__ Correctness__: The method achieves "4 or 5 decimal places of accuracy" (line 40). This may be enough for the variational Bayes and BO applications where progress rather than exactness is enough. But what about say posterior predictive means or variances computed from these quantities? Are they still to the same accuracy?
I didn't understand the claim about storage being reduced from O(N^2) (line 71). A Cholesky composition can overwrite the covariance matrix K with O(N) workspace too, I believe. Do the authors mean that computation of the N x N matrix K can be avoided?

__ Clarity__: Overall, the paper is extremely well-written. The intuition of Krylov Subspace Methods implemented via matrix-vector multiplication (MVM)) is well done. There are plenty of references for the details, and the paper doesn't get too bogged down in the matrix computations. I didn't find any typos or minor grammatical errors.
At line 61 it would help to have a bit more explanation why L b is useful (as opposed to L^{-1} b, which is clearly of utility).

__ Relation to Prior Work__: Thorougly done.

__ Reproducibility__: Yes

__ Additional Feedback__:

__ Summary and Contributions__: This paper provides a new approach to approximating the action of matrix square roots (and inverse square roots) on vectors. A “contour integral quadrature” approach is adopted, in which the required square root is computed using a classical integral formulation that is then approximated using quadrature. This yields a number of linear systems that must be solved, which are tackled using a Krylov-based solver that is carefully constructed to exploit the relationship between the problems to reduce computational cost.
The result is an algorithm for computing square roots, and inverse square roots, that has the distinct advantages of (1) only requiring matrix-vector multiplications (2) can more easily be GPU accelerated (3) has minimal memory footprint.

__ Strengths__: This is a strong paper in my view. The importance of matrix square roots and inverse square roots to the NeurIPS community (and, indeed, much of the computational mathematics community) is clear and well-motivated in the paper. The discussion of how to obtain gradients for the procedure makes this work particularly well-suited to the NeurIPS community.
The theoretical results provided are natural and what one would expect to see for such a paper. The experimental validation in Sections 4 and 5 feels complete, on the whole (with a few minor gaps that I discuss under “weaknesses”). In particular, the applications in Section 5 come across as both challenging and realistic, and the performance exhibited by the proposed method is very impressive.

__ Weaknesses__: Krylov methods often suffer from a high degree of numerical instability which was not mentioned or explored in the paper or its supplement. I believe this warrants mention, and ideally some exploration in the text, though I appreciate that there may not be space in the paper for a detailed exploration. One might well start to see issues with convergence if the tolerance were set to below the stated value of 10^-4, and readers should at least be informed of this even if the impact of it is not explored.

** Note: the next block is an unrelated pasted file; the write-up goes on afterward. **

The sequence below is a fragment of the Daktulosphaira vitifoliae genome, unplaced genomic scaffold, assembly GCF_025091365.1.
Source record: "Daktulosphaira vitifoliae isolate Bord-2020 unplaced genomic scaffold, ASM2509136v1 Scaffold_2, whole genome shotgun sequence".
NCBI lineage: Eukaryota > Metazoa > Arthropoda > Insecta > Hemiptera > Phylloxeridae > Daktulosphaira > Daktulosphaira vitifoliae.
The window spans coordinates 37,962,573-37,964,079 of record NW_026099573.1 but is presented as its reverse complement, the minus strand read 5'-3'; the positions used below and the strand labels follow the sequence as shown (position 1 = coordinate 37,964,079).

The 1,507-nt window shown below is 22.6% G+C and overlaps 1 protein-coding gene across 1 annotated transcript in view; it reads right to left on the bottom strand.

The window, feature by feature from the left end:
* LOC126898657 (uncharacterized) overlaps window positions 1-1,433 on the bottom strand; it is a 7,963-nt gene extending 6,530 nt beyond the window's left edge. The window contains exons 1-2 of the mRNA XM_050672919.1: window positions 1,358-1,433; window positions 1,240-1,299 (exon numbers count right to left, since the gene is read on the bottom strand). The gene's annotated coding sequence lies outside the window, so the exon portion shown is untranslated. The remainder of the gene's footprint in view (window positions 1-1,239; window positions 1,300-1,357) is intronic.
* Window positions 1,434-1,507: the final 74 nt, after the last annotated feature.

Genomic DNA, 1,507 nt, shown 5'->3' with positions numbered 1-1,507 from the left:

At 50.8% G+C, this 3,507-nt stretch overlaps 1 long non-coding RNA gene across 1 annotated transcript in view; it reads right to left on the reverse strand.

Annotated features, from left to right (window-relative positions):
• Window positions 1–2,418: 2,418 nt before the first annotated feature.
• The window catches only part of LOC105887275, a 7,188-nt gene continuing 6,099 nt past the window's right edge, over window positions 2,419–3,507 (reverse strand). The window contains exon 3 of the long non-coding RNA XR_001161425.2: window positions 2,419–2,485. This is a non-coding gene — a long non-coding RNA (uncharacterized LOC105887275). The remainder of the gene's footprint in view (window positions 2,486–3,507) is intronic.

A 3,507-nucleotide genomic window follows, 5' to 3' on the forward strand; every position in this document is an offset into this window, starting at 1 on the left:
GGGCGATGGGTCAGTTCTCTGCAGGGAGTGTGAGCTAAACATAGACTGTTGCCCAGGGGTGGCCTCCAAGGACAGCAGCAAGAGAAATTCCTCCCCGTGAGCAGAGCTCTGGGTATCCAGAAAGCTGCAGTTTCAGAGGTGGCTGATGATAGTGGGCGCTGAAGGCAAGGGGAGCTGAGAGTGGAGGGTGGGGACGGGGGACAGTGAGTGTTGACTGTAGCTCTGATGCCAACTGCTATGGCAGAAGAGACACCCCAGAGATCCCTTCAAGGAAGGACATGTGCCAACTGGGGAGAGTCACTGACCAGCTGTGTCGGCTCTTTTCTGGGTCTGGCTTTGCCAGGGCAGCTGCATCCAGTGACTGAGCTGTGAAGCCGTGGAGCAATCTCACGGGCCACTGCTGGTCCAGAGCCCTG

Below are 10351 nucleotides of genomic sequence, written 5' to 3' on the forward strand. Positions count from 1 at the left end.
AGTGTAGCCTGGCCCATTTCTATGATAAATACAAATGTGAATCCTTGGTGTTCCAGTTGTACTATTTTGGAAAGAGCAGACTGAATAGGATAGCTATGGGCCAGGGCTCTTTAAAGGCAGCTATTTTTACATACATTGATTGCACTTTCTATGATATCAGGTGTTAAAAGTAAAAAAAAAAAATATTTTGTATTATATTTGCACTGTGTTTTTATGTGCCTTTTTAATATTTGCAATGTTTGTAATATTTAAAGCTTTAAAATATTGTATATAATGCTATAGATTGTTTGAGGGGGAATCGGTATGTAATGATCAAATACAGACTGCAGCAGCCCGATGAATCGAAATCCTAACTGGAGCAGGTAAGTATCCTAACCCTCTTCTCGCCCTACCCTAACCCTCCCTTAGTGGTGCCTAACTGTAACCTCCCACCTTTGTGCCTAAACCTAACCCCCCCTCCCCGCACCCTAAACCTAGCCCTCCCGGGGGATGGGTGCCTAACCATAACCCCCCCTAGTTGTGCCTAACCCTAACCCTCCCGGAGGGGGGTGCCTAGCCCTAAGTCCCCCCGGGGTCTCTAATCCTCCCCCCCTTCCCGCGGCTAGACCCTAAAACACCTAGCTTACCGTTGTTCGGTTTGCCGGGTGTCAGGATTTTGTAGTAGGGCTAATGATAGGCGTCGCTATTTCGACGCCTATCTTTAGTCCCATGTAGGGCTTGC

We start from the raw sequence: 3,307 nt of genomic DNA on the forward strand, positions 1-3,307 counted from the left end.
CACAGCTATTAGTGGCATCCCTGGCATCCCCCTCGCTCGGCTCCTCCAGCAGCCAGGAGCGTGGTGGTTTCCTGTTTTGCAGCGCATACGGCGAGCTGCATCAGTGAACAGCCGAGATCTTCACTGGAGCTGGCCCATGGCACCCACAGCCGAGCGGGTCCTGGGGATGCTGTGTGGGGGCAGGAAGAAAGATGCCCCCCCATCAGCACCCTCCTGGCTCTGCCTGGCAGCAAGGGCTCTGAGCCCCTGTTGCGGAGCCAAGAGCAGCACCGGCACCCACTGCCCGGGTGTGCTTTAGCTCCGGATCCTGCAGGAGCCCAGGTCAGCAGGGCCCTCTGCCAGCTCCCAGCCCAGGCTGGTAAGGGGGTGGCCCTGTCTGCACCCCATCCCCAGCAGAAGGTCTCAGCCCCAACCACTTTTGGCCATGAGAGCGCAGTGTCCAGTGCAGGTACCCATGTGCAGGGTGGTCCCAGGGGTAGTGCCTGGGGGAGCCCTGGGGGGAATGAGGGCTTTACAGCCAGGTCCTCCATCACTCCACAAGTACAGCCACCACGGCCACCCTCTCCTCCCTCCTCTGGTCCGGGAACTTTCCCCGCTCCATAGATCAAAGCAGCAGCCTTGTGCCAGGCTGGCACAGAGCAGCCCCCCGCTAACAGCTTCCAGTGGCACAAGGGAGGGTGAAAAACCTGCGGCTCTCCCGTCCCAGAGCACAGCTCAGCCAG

The example detailed in Section 5.3 is impressive but feels rather incomplete - a comparison to a classical method for computing the Cholesky would help to provide context here. I expect that the point the authors are trying to make here is that 25k x 25k problem that is tackled is not accessible to classical Cholesky factorisations, but a plot of wall time per sample vs. dimension, for both the new solver and a classical Cholesky solver would help the reader to ascertain how impressive 0.61s per-sample really is.

__ Correctness__: While the algorithm certainly appears to work in practise, I do not believe that Theorem 1 is correct. The proof relies on Lemma 2 in the supplement, which claims that the following bound holds:
( (\sqrt{\kappa(K + t I)} - 1) / (\sqrt{\kappa(K + t I)} + 1 )^J \leq ( (\sqrt{\kappa(K)} - 1) / (\sqrt{\kappa(K)} + 1) )^J
This is clearly not the case. For a trivial counterexample set K = 4 * I and t = 5 - then on the left we have (1/2)^J and on the right (1/3)^J - the former is clearly larger than the latter for any positive J. While this is a small error and does not dismiss the approach (clearly the method works by examining the experiments), unfortunately it renders Theorem 1 incorrect and is probably too large an error to correct at this stage.
Property 1 appears to claim that the resulting algorithm has a computational cost independent of the number of quadrature points Q. This appears only to represent the cost of msMINRES. Examining Appendix B one can see that the cost from CIQ must be linear in Q with a multiplier that depends on how \lambda_min and \lambda_max are estimated (if the method in B.3 is used, this is likely also \xi(K)). While I appreciate that this is negligible, I would suggest that the authors modify the text slightly to address this - either by explicitly including the dependence on Q or by noting that it is negligible when Q is small.
EDIT: thanks to the authors for addressing this concern completely, and apologies for my mistake in assessing your proofs!

__ Clarity__: The paper is generally extremely well written, clear and easy to follow.

__ Relation to Prior Work__: A good set of citations is provided. The authors highlight, several “competing” methods for this problem (both existing Krylov methods in sec 3.4 and other approaches to rank reduction in sec 5.2) and discuss their relative merits. It would have been nice to see a more concrete comparison to the authors’ cited works [3, 4, 12].

__ Reproducibility__: Yes

__ Additional Feedback__: On line 183 there is an unfortunately placed footnote which makes the computational cost appear to be O(M^3)^3 - this might be wise to move!
It is unfortunate that Theorem 1 is incorrect, as I very much like this paper.